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Water Safety: Staying Safe in Pools, Lakes and Oceans



According to the National Safety Council, an average of nine people die from drowning every day in the United States. When it comes to staying safe in the water, knowledge is key and early education can lead to lifetime of healthy, safe swimming. Here at Cushman Insurance Group, we care about your family’s safety, which is why we’re offering tips to help keep everyone safe at the pool, lake, or beach.


Pool Safety

If you’re swimming in a private, residential pool there are many hidden dangers and potential risk factors you’ll want to consider. Here are three tips for safe swimming in a backyard pool.


Cleaning up the deck can keep you safe.


Maintaining a tidy pool deck is not only good housekeeping, it can also save lives. Don’t leave items such as floating toys, tubes or inflatable rafts laying around the deck or floating in the pool, because they might attract a child to the water. Without proper supervision, a child reaching for a floating pool toy may fall in and go unnoticed by parents or guardians. Toys left on the deck instantly become slippery hazards and if someone were to trip and fall, it could lead to a serious injury. It’s a good idea to establish a set of basic rules for all children on the pool deck as well — we suggest no running, no pushing or horseplay and no diving.


Keep your pool fenced in to keep children and pets out.


All backyard pools should be surrounded by a four-foot or taller fence with a self-closing gate that opens away from the pool. This type of fencing will prevent children and pets from entering the water unsupervised and will also keep wildlife away from the pool if you live in a more rural area. If your pool is above ground, it is recommended that you install steps and ladders than can be locked or removed when not in use. We advise that you avoid propping open the gate to the pool area, as this is a dangerous habit that could lead to far more serious consequences. If left unattended, a child could enter the pool area and slip under the water in a matter of minutes. Drowning can be silent — you will not always hear a cry for help or splashing when a swimmer is struggling in the water, so it is best to only open your pool when you know that someone will be watching the water. Constant supervision is crucial.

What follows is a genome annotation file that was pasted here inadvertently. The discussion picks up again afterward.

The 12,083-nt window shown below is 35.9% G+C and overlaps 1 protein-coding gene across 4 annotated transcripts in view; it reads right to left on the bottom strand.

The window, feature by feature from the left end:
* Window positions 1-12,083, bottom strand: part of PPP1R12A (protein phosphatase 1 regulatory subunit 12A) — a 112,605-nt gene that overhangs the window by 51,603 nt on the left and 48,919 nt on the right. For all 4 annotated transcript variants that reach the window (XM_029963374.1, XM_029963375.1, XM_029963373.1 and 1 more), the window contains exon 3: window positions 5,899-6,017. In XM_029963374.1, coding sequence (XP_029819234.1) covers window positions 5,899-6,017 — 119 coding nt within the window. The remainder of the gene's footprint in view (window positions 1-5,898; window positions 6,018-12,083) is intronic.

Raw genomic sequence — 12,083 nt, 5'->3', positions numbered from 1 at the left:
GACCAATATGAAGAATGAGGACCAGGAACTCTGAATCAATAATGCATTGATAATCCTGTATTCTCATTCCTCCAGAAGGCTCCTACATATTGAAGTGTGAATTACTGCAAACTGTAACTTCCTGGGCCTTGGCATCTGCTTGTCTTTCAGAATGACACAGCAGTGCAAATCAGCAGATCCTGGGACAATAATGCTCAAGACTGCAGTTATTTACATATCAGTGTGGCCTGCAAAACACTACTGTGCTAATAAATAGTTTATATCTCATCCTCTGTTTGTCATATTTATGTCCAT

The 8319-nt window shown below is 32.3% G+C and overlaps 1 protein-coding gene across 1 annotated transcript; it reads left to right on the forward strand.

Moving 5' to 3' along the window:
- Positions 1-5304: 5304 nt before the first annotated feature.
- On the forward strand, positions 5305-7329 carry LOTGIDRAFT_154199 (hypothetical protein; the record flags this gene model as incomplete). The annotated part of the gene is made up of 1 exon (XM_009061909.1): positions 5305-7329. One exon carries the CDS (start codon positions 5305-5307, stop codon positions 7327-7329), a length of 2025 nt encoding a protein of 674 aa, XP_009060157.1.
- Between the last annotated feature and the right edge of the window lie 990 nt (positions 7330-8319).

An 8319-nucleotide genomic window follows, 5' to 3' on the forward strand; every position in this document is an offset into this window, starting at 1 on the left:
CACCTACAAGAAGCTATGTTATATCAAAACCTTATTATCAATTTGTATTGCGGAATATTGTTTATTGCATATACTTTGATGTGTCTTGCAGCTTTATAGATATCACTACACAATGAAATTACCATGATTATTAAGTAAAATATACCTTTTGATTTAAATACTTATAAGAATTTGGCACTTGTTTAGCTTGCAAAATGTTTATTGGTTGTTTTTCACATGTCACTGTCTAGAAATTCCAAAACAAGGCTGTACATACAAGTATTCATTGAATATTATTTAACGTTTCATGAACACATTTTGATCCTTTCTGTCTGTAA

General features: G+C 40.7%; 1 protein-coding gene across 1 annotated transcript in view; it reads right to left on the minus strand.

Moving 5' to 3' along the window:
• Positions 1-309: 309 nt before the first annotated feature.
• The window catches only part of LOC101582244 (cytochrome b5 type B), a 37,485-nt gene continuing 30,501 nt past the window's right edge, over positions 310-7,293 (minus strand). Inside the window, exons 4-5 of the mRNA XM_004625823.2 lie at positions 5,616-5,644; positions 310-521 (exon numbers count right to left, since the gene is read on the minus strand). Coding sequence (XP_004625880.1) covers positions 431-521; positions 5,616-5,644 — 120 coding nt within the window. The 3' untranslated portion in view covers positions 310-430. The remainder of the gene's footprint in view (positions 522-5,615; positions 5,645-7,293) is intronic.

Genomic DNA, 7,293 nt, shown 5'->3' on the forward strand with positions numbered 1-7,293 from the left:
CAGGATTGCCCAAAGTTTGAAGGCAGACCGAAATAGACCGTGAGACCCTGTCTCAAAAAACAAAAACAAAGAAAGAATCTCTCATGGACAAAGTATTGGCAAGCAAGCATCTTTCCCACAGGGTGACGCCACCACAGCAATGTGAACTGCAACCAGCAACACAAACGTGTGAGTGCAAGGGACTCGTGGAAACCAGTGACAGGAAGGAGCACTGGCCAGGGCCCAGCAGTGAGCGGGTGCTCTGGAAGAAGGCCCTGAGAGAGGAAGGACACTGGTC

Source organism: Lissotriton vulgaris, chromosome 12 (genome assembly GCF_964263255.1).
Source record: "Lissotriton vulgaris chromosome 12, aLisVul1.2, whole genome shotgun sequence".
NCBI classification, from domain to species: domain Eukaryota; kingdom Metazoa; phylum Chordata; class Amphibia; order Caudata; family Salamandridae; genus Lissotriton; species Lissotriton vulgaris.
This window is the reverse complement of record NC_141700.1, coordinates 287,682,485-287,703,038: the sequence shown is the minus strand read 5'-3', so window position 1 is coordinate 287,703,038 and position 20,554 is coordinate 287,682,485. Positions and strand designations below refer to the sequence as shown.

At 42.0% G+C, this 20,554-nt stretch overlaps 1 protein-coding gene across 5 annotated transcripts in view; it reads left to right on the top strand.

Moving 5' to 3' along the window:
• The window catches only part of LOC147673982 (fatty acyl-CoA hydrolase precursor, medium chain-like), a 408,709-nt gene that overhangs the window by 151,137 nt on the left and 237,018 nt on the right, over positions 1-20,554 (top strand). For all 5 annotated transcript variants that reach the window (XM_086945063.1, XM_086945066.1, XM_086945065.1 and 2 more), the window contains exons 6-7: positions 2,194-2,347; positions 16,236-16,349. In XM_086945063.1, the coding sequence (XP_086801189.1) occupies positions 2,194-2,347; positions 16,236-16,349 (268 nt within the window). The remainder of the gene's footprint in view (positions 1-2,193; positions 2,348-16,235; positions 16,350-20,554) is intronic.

At home, you are the only lifeguard on duty.


When you decide to purchase a backyard pool, you are taking on the responsibility of a lifeguard. This means that you should never leave a child unattended in the pool area and that someone should always be watching your child when they are in or even near the water. If there are multiple adults present, assign a single person to be the designated lifeguard for that day. Sometimes in a group setting, parents will assume that someone else is watching their child, which could lead to no supervision at all! In case of an emergency, keep a first-aid kit and proper water rescue equipment on the pool deck. We also suggest that you teach children basic water safety skills including treading water, rolling over to a back float and safely entering and exiting the pool using the edges. This can be done through at home lessons or by enrolling your child in swimming lessons at a young age.


Lake Safety

Lakes and ponds are a great place to swim, boat and fish! With so many activities happening at the same time, it’s important to stay vigilant and aware of your surroundings. Here are three tips to keep you safe at the lake.


Stay within the proper swimming area.


At a lake or a pond, the designated swimming area is usually marked by ropes or buoys. These areas are more likely to be free of weeds, rocky underwater terrain, and other dangers. It is important to know your limits when swimming in these locations because open water swimming is drastically different than swimming in a pool. If you’re not sure where the designated swimming area is located, ask a lifeguard of other nearby staff member. If you are swimming with children, make it a rule that no one can swim deeper than they can stand on flat feet.